Brett Kavanaugh, President Donald Trump's U.S. Supreme Court pick, on Friday appeared on track for Senate confirmation after a contentious four-day hearing in which he avoided any major stumbles even as Democrats tried to derail his nomination.
Collins' support is crucial to Kavanaugh's nomination, as Republicans now hold a 51-49 majority in the Senate with the recent confirmation of Sen. "As Judge Kavanaugh clarified at this morning's hearing, he was not expressing his personal views".
The tone in the email from 2003 contrasted with his responses to questions on Wednesday, when he stressed how hard it is to overturn precedents like Roe.
In the 2003 email, which was sent during Kavanaugh's tenure in the George W. Bush administration, the now-judge is responding to an op-ed draft concerning the confirmation of an appeals court nominee.
The tussle over Dems' promise to release the documents in question - which they had questioned Kavanaugh about on Wednesday, to the dismay of Republicans - took up almost an hour of the beginning of Thursday's confirmation hearing. Kavanaugh wrote that "I am not sure that all legal scholars refer to Roe as the settled law of the land at the Supreme Court level since Court can always overrule its precedent", which is precisely what pro-abortion rights advocates fear most - and that Kavanaugh would be part of a conservative majority on the Supreme Court to do just that. The document is partially redacted.
Kavanaugh signalled respect for the landmark 1973 Roe v. Wade Supreme Court ruling legalizing abortion nationwide, calling it an important legal precedent that had been reaffirmed by the justices over the decades.
Democrats said Kavanaugh should not confuse birth control with abortion.
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Kavanaugh faced numerous questions regarding his views on executive power and whether the president can pardon himself.
Both Lee and Hatch criticized Sen.
Kavanaugh's answer boils down to: It's too early to say, and it would compromise my independence if I tipped my hand.
The NAACP blasted Kavanaugh as "a risky ideologue whose extreme views on civil rights would solidify a far right majority on the Supreme Court", and more than 100 other civil rights and human rights groups were opposing him, too. Kavanaugh said he didn't talk to anyone at the firm about that.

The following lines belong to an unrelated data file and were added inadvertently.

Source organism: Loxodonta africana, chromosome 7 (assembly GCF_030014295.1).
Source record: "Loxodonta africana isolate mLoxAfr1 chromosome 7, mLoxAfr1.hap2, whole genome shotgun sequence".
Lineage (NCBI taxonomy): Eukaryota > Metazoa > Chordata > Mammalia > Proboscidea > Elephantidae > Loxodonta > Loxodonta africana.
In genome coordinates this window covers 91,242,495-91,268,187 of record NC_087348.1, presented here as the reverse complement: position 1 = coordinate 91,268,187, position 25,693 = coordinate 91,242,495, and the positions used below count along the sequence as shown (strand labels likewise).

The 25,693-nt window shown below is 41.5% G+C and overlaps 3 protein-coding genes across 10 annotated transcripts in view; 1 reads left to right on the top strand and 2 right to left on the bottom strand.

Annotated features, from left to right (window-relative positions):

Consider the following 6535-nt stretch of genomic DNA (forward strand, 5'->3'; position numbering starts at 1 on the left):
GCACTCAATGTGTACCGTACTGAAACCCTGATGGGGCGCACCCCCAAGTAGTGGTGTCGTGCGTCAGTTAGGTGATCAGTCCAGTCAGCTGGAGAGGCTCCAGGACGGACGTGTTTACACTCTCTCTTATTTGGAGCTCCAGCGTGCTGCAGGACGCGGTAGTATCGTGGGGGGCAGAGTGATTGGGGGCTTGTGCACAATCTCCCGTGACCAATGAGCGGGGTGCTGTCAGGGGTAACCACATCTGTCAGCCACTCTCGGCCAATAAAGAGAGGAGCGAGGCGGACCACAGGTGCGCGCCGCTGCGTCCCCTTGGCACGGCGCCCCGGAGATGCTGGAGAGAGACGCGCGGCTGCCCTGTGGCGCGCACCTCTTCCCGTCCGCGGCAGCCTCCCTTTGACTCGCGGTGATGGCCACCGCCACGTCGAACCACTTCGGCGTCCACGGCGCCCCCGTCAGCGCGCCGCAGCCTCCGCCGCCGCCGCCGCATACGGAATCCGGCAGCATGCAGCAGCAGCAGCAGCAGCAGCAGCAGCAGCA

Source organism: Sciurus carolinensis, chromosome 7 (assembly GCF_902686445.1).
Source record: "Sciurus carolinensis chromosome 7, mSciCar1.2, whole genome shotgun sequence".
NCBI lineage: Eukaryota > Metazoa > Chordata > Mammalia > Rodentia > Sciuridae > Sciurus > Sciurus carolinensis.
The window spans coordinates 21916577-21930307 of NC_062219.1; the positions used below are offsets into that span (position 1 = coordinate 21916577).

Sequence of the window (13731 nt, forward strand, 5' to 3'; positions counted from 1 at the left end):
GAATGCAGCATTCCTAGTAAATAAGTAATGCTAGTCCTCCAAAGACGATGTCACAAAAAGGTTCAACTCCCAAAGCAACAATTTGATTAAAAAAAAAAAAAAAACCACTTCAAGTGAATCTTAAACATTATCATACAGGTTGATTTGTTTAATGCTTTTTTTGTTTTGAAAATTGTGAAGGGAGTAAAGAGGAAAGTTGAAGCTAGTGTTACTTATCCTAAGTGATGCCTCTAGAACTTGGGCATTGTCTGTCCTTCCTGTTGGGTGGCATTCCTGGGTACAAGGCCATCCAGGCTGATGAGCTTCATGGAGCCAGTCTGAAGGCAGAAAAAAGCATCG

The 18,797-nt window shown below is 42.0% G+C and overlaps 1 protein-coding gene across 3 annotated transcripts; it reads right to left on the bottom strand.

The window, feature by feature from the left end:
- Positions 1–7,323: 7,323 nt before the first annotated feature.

Kavanaugh completed two days of lengthy questioning by senators on Thursday night, keeping his composure under intense questioning by Democrats.
On a separate track, Sen.
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Leahy then reiterated the need to have more of Kavanaugh's White House records available before a vote confirming the nominee and asked the nominee if additional emails from the Republican operative would be found in unreleased documents.
Much of the debate among senators focused more on the disclosure of documents than on Kavanaugh's record.
"I am right now, before your process is finished, I am going to release the email about racial profiling, and I understand the penalty comes with potential ousting from the Senate", the New Jersey Democrat said, later adding that he was "knowingly violating the rules". Republicans later said the memos were already cleared for public dissemination.
After Wednesday's session lasted over 12 hours, the latest hearing got off to a tense start over the controversial release of confidential emails.
John Dean, Richard Nixon's White House counsel who cooperated with prosecutors during the Watergate investigation, was among those scheduled to testify later Friday.
Chairman Chuck Grassley, R-Iowa, who released more documents Thursday, stood by his handling of the issue.
"My process was fair", Grassley declared.
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Protesters repeatedly interrupted the hearing by shouting messages opposing Kavanaugh.